But I don’t have these people’s experience. They are there on Capitol Hill, looking at the evidence and speaking to witnesses. I am writing from the sun room, six miles outside of the nearest town, population 2500, in Mississippi. So there’s that.

Still …

You only get one shot at this guy with impeachment. If they lose this round, and Trump is president in the future, and evidence as to “Putin’s ownership” of Trump arises, it’s going to have to be Republican-led impeachment, because one just doesn’t get a second shot, at least in my opinion.

I would put it all out there. As things stand right now, there’s no indication that 21 Republican Senators are voting to remove Trump.


Peace, y’all

Jason and on Twitter @MiciakZoom



Liked it? Take a second to support Jason Miciak and PolitiZoom on Patreon!

Leave a Reply

9 Comments on "Dems’ Impeachment Strategy: “Thin To Win” All but Confirmed"

newest oldest most voted

Surely you are not suggesting, Jason, that the Senators you mentioned would NOT be a problem had Schiff and Co gone for the kitchen sink approach? That would have given them additional cover to hide. No, “thin to win” has a dual purpose: 1) give GOP senators to bail on Trump as need be and 2) give as many Dems running against them next year a fighting chance. The prosecution analogy you used only goes so far here.


I like the idea of a thin to win presentation in the Senate. The goal is to poison Republicans for 2020 so we can scream at them for treachery and dereliction of duty. Also, we can dump on Trump all we want with everything else.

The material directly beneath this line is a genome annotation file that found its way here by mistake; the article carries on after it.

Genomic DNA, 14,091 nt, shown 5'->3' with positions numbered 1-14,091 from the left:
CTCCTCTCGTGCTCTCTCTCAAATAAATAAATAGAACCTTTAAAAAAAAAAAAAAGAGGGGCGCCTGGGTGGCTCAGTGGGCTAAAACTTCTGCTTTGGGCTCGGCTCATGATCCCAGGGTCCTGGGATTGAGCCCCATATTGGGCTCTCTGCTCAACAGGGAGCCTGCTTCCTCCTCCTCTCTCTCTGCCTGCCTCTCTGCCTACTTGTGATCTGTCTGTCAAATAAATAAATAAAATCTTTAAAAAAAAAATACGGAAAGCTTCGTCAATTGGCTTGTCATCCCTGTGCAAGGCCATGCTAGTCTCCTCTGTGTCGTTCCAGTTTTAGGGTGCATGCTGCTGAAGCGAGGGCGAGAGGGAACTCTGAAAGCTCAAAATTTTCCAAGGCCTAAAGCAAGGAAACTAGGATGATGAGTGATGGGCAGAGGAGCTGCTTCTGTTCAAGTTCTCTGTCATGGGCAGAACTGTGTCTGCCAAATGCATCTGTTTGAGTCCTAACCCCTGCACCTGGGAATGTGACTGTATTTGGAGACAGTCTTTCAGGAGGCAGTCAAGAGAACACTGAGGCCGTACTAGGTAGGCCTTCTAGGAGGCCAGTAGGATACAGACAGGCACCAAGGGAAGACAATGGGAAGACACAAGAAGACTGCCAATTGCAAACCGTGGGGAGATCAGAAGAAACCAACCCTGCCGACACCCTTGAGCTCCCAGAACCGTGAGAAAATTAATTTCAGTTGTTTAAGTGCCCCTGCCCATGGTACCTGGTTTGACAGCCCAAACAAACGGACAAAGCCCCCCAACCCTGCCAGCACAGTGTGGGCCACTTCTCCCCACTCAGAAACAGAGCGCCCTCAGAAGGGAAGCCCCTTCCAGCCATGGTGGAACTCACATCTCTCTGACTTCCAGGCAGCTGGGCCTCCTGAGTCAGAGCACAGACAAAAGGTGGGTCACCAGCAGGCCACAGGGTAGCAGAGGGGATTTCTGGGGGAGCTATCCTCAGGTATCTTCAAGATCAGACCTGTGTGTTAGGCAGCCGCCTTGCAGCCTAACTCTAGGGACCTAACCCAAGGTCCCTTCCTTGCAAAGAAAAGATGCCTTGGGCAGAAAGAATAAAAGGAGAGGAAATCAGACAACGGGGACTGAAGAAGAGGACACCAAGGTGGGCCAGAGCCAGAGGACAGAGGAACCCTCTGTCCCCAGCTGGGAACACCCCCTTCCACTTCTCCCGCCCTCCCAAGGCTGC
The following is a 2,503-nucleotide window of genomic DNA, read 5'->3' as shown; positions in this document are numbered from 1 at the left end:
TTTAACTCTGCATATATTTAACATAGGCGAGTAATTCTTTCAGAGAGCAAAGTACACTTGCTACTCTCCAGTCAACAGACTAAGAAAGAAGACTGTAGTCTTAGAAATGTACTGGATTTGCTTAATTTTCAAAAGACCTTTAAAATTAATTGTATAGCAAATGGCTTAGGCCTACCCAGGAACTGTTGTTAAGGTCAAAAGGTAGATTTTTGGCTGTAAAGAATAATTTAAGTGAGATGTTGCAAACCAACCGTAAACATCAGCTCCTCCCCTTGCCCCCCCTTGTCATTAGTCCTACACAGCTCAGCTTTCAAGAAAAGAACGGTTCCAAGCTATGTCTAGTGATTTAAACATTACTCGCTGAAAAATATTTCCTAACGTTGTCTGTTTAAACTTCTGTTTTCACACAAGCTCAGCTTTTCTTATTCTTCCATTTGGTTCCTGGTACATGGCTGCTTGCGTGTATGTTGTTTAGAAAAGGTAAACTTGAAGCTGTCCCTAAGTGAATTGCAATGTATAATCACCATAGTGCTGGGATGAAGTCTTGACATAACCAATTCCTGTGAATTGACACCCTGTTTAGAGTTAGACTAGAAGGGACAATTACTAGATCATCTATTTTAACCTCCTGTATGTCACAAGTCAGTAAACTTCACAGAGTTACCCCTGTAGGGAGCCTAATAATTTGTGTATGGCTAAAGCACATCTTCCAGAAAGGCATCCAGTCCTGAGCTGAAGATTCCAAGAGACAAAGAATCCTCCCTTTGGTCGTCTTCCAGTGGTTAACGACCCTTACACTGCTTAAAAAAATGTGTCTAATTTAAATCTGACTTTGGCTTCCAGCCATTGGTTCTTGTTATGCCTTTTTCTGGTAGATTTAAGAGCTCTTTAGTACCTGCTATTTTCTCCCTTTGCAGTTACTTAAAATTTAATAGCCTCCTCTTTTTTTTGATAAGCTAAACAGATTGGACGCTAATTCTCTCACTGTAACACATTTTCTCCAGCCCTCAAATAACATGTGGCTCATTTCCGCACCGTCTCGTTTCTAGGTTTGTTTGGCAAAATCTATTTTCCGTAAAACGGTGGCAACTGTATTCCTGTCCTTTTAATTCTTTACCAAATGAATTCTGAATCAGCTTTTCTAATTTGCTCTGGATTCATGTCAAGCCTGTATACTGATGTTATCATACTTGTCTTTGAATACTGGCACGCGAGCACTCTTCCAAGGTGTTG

Alfred Higgins

Just keep on writin’, Jason! There’s no tar and featherin’ without the tar.

Nick Sullivan
Thing is … whether they hang a dozen ornaments on the Ukraine/impeachment tree, the GOP Senate will dispose of this in less than two weeks. It’s kabuki theater, and although it’s fun to see Trump fulminate, IOKIYAR will decide — as always — and then we’ll get to the serious stuff: the election. Speaking of which, over on the DK — Warren Central — they’re up in arms that Joe called her “elitist.” No mention of how she had said he’s “running in the wrong party’s primary.” When Liz does it, it’s not a crime, to paraphrase Nixon. My point… Read more »
Biden is doing an excellent job in making himself John Kerry 2.0 without Warren’s help. Taking on SuperPAC money at a time when individual donations are highly in vogue alone speaks to his many, many stumbles as a candidate. Friendly reminder: there is a reason his previous bites at this apple have failed and they are all on graphic display here. As to Warren’s so-called crusade, is really anyone naive enough to think that’s her final plan? We could probably thank Bernie for pushing this idea in the first place (sans a plan, BTW) and I’m pretty sure that what… Read more »